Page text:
This verse connects the term firmly to the temple as explained by John Walton in his book The Lost World of Genesis One: "Deity rests in a temple, and only in a temple. This is what temples were built for. We might even say that this is what a temple is - a place for divine rest" (72). Therefore, as the Harper Collins Study Bible puts it: "that rest was obviously not the land of Canaan but a heavenly reality" (2255).

The Doctrine and Covenants (D&C 84:19-24) teaches more plainly what exactly God's rest is:

"And this greater priesthood [the Melchizedek] administereth the gospel and holdeth the key of the mysteries of the kingdom, even the key of the knowledge of God,

"Therefore, in the ordinances thereof, the power of godliness is manifest.

"And without the ordinances thereof, and the authority of the priesthood, the power of godliness is not manifest unto men in the flesh;

"For without this no man can see the face of God, even the Father, and live.

"Now this Moses plainly taught to the children of Israel in the wilderness, and sought diligently to sanctify his people that they might behold the face of God;

"But they hardened their hearts and could not endure his presence; therefore, the Lord in his wrath, for his anger was kindled against them, swore that they should not enter into his rest while in the wilderness, which rest is the fulness of his glory."

Therefore, God's rest is entering into God's resting place, beholding his face and a fullness of his glory.
Layout of Solomon's Temple - click for larger image.

What or where is God's resting place?

As indicated above, ancient Israel conceived of God as resting in his temple. The Israelite temple was a scale model of the cosmos with the areas outside the veil representing the created world. The area behind the veil, known as the Holy of Holies (Hebrew idiom simply meaning the most holy place), was God's resting place with the Ark of the Covenant representing his throne.

In ancient Israel, the only person to enter the Holy of Holies was the Aaronic high priest who did so only once a year on Yom Kippur (Day of Atonement). The Yom Kippur ritual consisted of the high priest entering the Holy of Holies and sprinkling the blood of the sacrificial victim on the ark. The author of Hebrews draws upon this imagery by representing Jesus Christ as the great archetypal high priest (after the order of Melchizedek, instead of Aaron - see Hebrews 5:10) who entered God's presence and made it possible for his followers to do the same. He does this in Hebrews 4:14-15:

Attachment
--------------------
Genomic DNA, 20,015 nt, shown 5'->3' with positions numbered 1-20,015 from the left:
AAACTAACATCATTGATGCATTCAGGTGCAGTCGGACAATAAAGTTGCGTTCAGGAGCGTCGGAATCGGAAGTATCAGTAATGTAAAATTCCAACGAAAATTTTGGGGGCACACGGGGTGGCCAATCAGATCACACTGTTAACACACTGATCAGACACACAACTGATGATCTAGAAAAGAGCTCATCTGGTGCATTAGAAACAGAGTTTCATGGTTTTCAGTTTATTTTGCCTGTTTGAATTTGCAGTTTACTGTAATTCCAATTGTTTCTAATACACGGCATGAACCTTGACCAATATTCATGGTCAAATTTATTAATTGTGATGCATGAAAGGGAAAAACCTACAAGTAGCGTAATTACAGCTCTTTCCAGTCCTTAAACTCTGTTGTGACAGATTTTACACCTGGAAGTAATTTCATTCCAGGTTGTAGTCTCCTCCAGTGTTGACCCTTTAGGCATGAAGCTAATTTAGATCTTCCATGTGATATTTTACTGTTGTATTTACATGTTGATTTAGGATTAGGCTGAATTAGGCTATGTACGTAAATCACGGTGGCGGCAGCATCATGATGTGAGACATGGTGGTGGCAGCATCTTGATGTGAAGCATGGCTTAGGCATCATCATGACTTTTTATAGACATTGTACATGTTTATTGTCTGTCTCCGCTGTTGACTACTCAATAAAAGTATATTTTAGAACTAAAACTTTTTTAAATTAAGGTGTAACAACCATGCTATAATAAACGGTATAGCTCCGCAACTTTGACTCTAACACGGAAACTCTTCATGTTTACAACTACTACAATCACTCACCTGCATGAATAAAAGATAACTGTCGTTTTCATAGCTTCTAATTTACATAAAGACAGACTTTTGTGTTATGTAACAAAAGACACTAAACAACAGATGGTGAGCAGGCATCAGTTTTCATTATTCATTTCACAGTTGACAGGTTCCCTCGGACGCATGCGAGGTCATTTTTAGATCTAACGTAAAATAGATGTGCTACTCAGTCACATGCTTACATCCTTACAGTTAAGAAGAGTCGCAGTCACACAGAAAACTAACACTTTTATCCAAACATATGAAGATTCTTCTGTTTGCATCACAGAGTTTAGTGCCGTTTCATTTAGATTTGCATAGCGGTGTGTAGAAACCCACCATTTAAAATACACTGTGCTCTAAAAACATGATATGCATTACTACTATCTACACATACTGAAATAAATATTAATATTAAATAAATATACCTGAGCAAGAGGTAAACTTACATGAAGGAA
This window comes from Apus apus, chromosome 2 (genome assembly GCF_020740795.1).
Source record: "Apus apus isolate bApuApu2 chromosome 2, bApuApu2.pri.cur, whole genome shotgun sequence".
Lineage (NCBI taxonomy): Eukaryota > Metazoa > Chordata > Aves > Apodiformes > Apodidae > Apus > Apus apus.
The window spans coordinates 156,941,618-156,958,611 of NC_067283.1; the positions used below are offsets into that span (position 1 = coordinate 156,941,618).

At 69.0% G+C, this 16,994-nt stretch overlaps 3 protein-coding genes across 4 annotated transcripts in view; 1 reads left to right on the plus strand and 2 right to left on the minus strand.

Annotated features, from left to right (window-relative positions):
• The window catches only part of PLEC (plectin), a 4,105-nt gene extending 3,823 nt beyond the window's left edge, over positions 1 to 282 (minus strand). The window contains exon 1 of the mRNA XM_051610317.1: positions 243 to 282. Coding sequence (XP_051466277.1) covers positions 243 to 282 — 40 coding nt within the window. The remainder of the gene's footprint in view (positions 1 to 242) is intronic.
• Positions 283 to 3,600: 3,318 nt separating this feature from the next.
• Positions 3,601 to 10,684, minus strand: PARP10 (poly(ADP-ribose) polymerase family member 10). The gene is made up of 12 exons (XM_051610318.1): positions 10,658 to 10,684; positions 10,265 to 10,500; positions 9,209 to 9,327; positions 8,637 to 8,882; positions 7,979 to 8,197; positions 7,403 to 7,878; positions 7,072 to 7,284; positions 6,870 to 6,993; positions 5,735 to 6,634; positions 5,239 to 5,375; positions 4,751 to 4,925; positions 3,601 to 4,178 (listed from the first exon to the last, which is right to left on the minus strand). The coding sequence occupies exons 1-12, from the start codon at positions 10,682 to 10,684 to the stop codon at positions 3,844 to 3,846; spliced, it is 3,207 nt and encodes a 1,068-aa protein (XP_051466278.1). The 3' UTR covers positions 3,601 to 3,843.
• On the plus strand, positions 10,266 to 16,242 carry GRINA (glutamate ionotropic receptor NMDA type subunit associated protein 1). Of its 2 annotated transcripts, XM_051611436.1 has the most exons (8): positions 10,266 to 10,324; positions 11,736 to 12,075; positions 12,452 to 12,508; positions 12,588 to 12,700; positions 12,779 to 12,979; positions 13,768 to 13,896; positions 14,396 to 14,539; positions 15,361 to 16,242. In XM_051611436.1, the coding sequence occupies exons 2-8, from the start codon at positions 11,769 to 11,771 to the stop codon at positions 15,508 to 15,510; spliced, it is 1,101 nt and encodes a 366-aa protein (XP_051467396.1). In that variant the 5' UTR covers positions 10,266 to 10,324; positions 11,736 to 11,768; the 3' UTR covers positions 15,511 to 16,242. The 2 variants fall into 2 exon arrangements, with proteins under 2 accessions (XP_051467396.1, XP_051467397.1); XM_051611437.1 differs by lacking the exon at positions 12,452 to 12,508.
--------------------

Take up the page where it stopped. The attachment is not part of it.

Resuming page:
"Seeing then that we have a great high priest, that is passed into the heavens, Jesus the Son of God, let us hold fast our profession.

"For we have not an high priest which cannot be touched with the feeling of our infirmities ; but was in all points tempted like as we are, yet without sin." (KJV)

And in Hebrews 6:20, that we have a "forerunner [who] is for us entered [the Holy of Holies], even Jesus, made an high priest for ever after the order of Melchisedec."(KJV)

The author, then makes this remarkable appeal:

"Let us therefore come boldly unto the throne of grace, that we may obtain mercy, and find grace to help in time of need" (KJV Hebrews 4:16).

It is important to understand that the author is referring to the temple in verse 16. He is admonishing his readers/listeners to enter through the veil and proceed to the ark which is God's throne just as the high priest did on Yom Kippur. Furthermore, the blood that Christ carried into the Holy of Holies was his own:

"But when Christ came as a high priest of the good things that have come, then through the greater and perfect tent [or tabernacle] (not made with hands, that is, not of this creation), he entered once for all into the Holy Place, not with the blood of goats and calves, but with his own blood, thus obtaining eternal redemption" (NRSV Hebrews 8:11-12).

And again, because Jesus Christ, the Great High Priest, has entered in through the veil we all have the opportunity to do the same:

"Having therefore, brethren, boldness to enter into the holiest [the Holy of Holies] by the blood of Jesus,

"By a new and living way, which he hath consecrated for us, through the veil, that is to say, his flesh" (KJV Hebrews 10:19-20).

Rembrandt - Moses with the Ten Commandments
While the nation of Israel as a whole failed to realize that blessing, Moses himself did have the opportunity to experience it when God "spake unto Moses at a time when Moses was caught up into an exceedingly high mountain, And he saw God face to face, and he talked with him, and the glory of God was upon Moses; therefore Moses could endure his presence" (Moses 1:1-2).

Andrew Ehat, in commenting on this account from the book of Moses points out that Moses enjoyed this experience while he was still mortal, and that the temple endowment is a ritualized representation of entering into God's rest:

"As Moses' case demonstrates, the actual endowment is not a mere representation but is the reality of coming into a heavenly presence and of being instructed in the things of eternity. In temples, we have a staged representation of the step-by-step ascent into the presence of the Eternal while we are yet alive. It is never suggested that we have died when we participate in these blessings. ... The book of Moses is what the Lord permitted him to write of his endowment experience." (53-54).

Again, it is important to understand that it is God's intention for his followers to enter into his rest while yet in mortality.